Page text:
Sue Nelson:What about the research that has come out recently. There were two papers that cited neo-nicotinoid insecticides and the extremely negative impact that they have had on wild bees.
Simon Potts:Well I think these [unintelligible 0:10:07.5] are really important because we're just starting to see now and not just the direct lethal effects of pesticides but there is also the sub-lethal effects where maybe changes how reproductive they can be or it may changes honey bees the way they forage and their homing behaviour, and I think it's just a really clear warning that we don't know enough and actually as we look more and more we are finding these negative impacts and we should think more carefully about the types of pesticides we use and how we use them.
Sue Nelson:There have been calls in Europe by some scientists, particularly those who are involved in the study, to actually consider banning this type of insecticide. Do you agree?
Simon Potts:Well I think on a precautionary principle we may want to consider it but the evidence isn't strong enough, so we know a little bit about some pesticides on some species but there is a very wide range of pesticides and a very wide range of species so we actually need to know the combinations that are really having a negative impact and we also have to be realistic, so farmers have to grow food and without pesticides they're going to lose something like 30% of their yield. So, given food security issues on the one hand and environmental conflict on the other hand, we need to find a common solution and there are pesticides out there that aren't so bad for bees and the ways of applying them aren't so bad for bees. So we need to be smart, we need to grow food but we also need to look after our pollinators and there is a way forward, we just need to get that research done to be able to help farmers select the right pesticides.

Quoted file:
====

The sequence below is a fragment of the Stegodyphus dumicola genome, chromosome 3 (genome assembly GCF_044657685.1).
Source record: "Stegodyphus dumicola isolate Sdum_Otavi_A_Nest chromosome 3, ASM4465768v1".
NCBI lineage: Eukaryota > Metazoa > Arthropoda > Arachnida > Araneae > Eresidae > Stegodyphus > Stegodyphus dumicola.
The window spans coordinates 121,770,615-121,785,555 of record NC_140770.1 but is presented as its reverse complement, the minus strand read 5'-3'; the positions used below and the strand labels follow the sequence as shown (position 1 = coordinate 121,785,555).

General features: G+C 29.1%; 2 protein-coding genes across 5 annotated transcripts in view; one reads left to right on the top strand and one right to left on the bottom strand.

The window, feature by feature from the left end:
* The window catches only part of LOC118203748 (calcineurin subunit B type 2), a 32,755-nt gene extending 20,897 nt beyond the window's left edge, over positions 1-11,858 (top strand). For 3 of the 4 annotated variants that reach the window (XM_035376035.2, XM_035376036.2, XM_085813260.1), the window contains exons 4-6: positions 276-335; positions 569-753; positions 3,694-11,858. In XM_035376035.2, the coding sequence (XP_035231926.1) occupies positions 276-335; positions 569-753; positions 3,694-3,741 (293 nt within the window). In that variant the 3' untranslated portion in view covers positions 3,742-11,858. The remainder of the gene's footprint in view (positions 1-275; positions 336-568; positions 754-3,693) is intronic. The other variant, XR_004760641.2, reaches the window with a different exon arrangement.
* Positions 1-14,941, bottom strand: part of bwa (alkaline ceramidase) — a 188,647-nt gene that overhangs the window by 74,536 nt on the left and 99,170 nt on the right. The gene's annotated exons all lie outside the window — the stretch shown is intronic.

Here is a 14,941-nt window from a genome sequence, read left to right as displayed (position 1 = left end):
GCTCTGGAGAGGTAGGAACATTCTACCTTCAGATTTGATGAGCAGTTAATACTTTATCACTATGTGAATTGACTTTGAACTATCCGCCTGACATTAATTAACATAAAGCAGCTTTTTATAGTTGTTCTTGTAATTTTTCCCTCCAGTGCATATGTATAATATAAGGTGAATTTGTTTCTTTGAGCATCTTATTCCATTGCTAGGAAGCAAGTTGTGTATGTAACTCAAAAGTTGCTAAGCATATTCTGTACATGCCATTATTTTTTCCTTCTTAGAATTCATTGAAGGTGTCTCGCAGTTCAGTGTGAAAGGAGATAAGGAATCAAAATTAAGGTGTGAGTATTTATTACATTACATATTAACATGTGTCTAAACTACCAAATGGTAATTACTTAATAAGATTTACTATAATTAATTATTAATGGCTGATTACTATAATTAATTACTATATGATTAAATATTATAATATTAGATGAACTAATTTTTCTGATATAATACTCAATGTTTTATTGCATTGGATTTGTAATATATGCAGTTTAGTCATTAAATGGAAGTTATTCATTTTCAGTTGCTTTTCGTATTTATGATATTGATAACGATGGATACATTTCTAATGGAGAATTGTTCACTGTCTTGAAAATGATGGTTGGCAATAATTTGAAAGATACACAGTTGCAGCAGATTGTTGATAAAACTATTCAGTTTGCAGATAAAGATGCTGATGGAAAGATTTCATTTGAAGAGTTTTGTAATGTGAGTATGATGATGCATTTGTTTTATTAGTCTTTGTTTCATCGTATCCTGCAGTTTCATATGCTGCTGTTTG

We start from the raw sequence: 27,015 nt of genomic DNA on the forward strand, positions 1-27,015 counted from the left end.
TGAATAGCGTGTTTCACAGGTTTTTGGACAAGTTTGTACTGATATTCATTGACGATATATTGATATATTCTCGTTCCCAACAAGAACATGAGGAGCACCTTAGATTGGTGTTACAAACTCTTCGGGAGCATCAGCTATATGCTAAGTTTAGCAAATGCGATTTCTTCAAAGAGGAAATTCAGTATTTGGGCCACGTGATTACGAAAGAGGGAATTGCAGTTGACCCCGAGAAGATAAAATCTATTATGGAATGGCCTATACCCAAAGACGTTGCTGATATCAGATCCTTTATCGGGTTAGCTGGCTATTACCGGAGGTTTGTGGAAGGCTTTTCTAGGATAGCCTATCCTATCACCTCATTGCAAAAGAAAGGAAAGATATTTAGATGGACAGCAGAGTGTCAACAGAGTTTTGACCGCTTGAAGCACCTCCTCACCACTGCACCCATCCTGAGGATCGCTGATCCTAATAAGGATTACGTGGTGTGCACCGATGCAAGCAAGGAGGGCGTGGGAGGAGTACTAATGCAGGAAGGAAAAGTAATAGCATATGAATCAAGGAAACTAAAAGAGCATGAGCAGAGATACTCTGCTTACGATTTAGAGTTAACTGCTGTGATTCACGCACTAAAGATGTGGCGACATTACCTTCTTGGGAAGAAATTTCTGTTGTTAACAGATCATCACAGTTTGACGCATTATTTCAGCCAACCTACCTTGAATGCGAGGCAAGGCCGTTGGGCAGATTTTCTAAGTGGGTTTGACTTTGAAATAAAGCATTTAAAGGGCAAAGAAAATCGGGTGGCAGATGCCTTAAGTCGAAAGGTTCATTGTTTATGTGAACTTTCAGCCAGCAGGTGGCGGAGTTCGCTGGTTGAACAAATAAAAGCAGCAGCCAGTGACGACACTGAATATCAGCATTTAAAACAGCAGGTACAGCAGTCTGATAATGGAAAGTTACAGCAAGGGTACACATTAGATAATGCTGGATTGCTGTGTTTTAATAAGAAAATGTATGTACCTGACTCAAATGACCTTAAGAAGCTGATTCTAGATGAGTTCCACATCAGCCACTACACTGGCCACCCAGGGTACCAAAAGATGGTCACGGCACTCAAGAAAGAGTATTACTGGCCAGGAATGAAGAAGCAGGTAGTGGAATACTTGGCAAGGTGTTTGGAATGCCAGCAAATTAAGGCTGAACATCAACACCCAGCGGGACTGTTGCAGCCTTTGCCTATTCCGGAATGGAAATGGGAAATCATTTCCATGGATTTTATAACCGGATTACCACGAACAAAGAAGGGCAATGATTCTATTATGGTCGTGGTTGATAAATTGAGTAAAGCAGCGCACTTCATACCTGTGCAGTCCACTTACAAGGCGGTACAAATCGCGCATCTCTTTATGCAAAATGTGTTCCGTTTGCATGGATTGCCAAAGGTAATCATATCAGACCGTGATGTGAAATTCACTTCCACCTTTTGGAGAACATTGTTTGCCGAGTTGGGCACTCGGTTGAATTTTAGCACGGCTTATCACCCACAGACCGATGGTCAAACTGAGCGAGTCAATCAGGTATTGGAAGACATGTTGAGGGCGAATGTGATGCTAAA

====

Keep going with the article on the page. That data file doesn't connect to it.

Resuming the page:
Sue Nelson:Simon Potts and Duncan Costan, thank you both very much indeed.
This is the Planet Earth podcast and you can see pictures of Simon and Duncan by our bee shanty town or camp site on our Facebook page. Nanotechnology which involves particles up to one billionth of a metre promises to revolutionise the drugs industry and make smelly socks a thing of the past. Now, you can already find nanomaterials in clothing, cosmetics and cleaning products, but what are the environmental dangers of these tiny particles to health or the environment? Well a joint research project between the UK and the United States has been set up to analyse the potential risk of nanomaterials. One of the studies is being led by Teresa Fernandes at the Heriott-Watt University in Edinburgh. So, Richard Hollingham visited her lab and began by asking her to describe what a nano material is?
Teresa Fernandes:A nanomaterial is by convention a particular matter that is really, really small. If you think about a metre everybody knows and understands what a metre is like, you have to go nine zeros below to get to the range we are talking about.
Richard Hollingham:You've got a cupboard full of them. Can we have a look?
Teresa Fernandes:Yes, sure, let's have a look.
Richard Hollingham:There's a series of pots, almost like small paint pots, the sort you do a model kit, something like that with.
Teresa Fernandes:Yes, we have here a few metals, for example, oxides. We have titanium dioxide, we have zinc oxide, some of them are produced as powder, so a very, very fine powder and of course you have to be very careful when handling them because they can go in the air and you can breathe them in because of being so fine. Some of them are actually suspended in some kind of medium disbursent.
Richard Hollingham:Where are they found in the real world when they are not in this cupboard because they are now all over the place?